Electrochemical Media

2013/01 – Scarfone/Hartley Gallery, Tampa, FL
2012/09 – ISEA 2012, Albuquerque, NM
2012/08 – SIGGRAPH 2012, Los Angeles, CA
2012/06 – Gallery Gachet, Vancouver, BC
2011/07 – Gallery Gachet, Vancouver, BC

A collaboration with Steven Barnes for DPrime Research


Biopoiesis is a series of experiments exploring the relationships between structure, matter, and self-organization, with a goal toward the development of autonomous computation and control systems in a computational “primordial soup”. It is based on the work of cyberneticist Gordon Pask and his research into electrochemical control systems that had the ability to adaptively construct their own sensors. This series of experiments demonstrates the computational possibilities of natural processes that might serve as an alternative to the more commonplace digital forms of computation.

The Biopoiesis project features the construction of many simple computational devices that each harness an electrochemical reaction. Information (an electrical signal) is passed through electrodes to a tank filled with a metallic salt solution (e.g., stannous chloride). The resultant electrochemical reaction grows into dendritic metallic threads – ultimately leading to the formation of a continuously shifting signal network (not unlike a neuronal cell assembly). These dendrites are fluid and unstable: they bifurcate and dissipate in unpredictable ways, leading to resistance changes that modify the flow of information through the network.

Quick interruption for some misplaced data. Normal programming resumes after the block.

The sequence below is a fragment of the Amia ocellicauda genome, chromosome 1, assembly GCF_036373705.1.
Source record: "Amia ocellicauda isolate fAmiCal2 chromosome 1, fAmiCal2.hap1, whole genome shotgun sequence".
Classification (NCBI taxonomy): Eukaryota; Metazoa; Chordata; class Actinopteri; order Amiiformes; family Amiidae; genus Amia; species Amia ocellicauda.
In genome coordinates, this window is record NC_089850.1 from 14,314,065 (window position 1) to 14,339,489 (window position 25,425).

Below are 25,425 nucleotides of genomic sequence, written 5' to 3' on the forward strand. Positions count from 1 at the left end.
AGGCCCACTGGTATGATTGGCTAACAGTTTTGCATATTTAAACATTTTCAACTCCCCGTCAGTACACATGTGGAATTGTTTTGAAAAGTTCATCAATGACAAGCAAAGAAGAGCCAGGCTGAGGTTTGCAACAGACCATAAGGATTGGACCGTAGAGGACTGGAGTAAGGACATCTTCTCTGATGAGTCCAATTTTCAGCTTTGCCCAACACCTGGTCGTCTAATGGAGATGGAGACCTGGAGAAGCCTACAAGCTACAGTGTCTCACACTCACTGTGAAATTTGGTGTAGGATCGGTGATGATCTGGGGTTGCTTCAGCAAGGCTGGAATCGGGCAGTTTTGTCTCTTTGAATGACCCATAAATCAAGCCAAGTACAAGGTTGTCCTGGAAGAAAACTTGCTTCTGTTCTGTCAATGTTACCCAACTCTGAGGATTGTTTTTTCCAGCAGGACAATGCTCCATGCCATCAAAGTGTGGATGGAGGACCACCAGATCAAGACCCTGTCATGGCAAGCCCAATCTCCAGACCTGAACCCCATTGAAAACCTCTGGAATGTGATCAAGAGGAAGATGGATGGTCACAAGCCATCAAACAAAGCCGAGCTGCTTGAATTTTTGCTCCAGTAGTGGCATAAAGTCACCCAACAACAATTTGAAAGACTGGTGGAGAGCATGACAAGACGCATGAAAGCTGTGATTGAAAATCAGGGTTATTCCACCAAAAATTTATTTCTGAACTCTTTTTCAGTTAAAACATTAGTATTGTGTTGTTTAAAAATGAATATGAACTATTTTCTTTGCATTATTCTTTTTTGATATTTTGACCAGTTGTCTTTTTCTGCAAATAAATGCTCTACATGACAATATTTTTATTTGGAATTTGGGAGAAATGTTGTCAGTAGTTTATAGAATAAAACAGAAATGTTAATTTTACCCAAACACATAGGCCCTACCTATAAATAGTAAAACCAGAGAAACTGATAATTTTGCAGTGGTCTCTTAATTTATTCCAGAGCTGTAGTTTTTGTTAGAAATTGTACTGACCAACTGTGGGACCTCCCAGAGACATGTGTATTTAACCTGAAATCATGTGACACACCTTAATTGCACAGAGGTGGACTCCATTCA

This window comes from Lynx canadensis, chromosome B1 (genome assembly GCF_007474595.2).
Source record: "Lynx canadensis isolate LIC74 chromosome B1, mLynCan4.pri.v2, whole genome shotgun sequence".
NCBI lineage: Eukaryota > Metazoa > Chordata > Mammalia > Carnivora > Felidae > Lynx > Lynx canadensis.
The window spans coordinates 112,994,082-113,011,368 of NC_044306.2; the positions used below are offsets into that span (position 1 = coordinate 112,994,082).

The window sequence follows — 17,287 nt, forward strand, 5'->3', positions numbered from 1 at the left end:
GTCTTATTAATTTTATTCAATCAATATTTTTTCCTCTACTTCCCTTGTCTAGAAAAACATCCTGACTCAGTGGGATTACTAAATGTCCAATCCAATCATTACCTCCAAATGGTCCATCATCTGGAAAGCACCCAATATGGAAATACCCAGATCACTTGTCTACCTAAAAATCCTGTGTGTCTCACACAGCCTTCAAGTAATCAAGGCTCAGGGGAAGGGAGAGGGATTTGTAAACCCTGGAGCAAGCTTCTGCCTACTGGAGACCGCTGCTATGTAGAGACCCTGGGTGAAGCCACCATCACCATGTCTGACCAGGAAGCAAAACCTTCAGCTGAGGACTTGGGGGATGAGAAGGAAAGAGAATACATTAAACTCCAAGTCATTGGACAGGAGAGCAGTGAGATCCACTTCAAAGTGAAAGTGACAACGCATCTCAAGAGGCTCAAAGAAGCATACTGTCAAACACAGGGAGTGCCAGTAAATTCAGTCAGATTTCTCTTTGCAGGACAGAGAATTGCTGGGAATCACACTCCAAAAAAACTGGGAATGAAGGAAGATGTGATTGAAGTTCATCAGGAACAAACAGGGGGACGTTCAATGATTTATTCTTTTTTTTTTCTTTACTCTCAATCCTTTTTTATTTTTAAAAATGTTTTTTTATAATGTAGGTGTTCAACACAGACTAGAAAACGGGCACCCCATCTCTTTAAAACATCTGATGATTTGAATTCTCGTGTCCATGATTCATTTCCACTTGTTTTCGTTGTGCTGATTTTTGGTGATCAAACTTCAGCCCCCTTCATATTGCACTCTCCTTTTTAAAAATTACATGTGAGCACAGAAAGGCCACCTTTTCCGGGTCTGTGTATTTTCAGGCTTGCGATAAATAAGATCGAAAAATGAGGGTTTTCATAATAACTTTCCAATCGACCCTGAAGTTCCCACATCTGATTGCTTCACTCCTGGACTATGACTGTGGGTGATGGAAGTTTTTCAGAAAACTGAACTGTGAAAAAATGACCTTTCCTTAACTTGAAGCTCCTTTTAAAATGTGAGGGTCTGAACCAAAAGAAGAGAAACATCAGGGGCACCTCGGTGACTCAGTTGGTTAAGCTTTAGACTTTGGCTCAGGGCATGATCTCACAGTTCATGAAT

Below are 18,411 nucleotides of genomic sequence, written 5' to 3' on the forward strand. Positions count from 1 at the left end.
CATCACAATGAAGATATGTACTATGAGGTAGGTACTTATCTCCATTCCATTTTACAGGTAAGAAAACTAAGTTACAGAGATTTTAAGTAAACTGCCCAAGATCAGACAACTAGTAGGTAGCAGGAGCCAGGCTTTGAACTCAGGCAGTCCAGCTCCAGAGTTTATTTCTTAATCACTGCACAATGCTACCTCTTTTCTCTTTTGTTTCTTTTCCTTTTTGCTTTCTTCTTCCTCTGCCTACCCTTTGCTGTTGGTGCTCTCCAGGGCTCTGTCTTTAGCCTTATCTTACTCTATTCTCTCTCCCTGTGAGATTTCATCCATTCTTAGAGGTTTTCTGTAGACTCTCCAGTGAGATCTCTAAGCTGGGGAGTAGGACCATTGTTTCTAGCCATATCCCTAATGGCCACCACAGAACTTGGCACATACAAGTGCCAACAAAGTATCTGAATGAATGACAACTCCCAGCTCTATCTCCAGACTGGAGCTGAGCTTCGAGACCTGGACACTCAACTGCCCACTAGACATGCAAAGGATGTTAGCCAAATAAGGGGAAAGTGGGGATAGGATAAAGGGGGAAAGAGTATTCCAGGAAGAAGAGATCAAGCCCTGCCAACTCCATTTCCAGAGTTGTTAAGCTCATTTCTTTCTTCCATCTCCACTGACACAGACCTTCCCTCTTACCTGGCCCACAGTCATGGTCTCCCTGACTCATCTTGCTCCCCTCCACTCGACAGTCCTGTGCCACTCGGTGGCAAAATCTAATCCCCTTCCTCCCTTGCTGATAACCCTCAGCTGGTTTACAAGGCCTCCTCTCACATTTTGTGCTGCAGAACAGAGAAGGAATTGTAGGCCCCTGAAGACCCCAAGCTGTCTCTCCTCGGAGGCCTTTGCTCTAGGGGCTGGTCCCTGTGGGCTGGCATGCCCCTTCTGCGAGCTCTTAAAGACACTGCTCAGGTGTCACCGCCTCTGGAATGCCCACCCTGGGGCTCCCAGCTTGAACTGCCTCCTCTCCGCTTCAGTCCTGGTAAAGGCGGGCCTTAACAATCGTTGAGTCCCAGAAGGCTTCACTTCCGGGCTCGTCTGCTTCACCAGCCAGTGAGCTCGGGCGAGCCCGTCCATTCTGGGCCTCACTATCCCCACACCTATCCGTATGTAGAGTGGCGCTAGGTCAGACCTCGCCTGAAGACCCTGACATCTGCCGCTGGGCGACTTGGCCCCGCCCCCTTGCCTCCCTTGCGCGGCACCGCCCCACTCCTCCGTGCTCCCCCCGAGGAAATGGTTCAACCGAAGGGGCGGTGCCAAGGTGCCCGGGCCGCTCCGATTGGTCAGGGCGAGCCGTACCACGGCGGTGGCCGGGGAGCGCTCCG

If a subset of electrodes in the electrochemical solution receives input from an environmental sensor, and the electrochemical output can affect that sensor, then the network will move towards a dynamic equilibrium with its environment. Moreover, the dendritic network carries a decremental memory trace of its previous activities: when the environment changes, the system is perturbed but not immediately reset. Thus, the prior activity and configuration of the system affects how it handles a change in its environment. Furthermore, by “rewarding” conductance changes associated with a particular kind of environmental “perturbation” (e.g. changes in sound, light, humidity, etc) it may be possible to steer or “train” the network to associate particular inputs with particular outputs. The “reward” in this case entails feeding the system more current.

The computational approach taken in this research can be employed in countless ways and with many different media. For example, dendritic growth and dissipation patterns might be applied to the transformation of vertex data in computer graphics or gesture recognition in video tracking. The re-patchable nature of the project also allows one to explore the computational possibilities of natural processes that might serve as an alternative to the more commonplace digital forms of computation, while the malleable nature of the medium allows for the exploration of virtually unbounded search spaces and implementation of opened-ended evolutionary designs.

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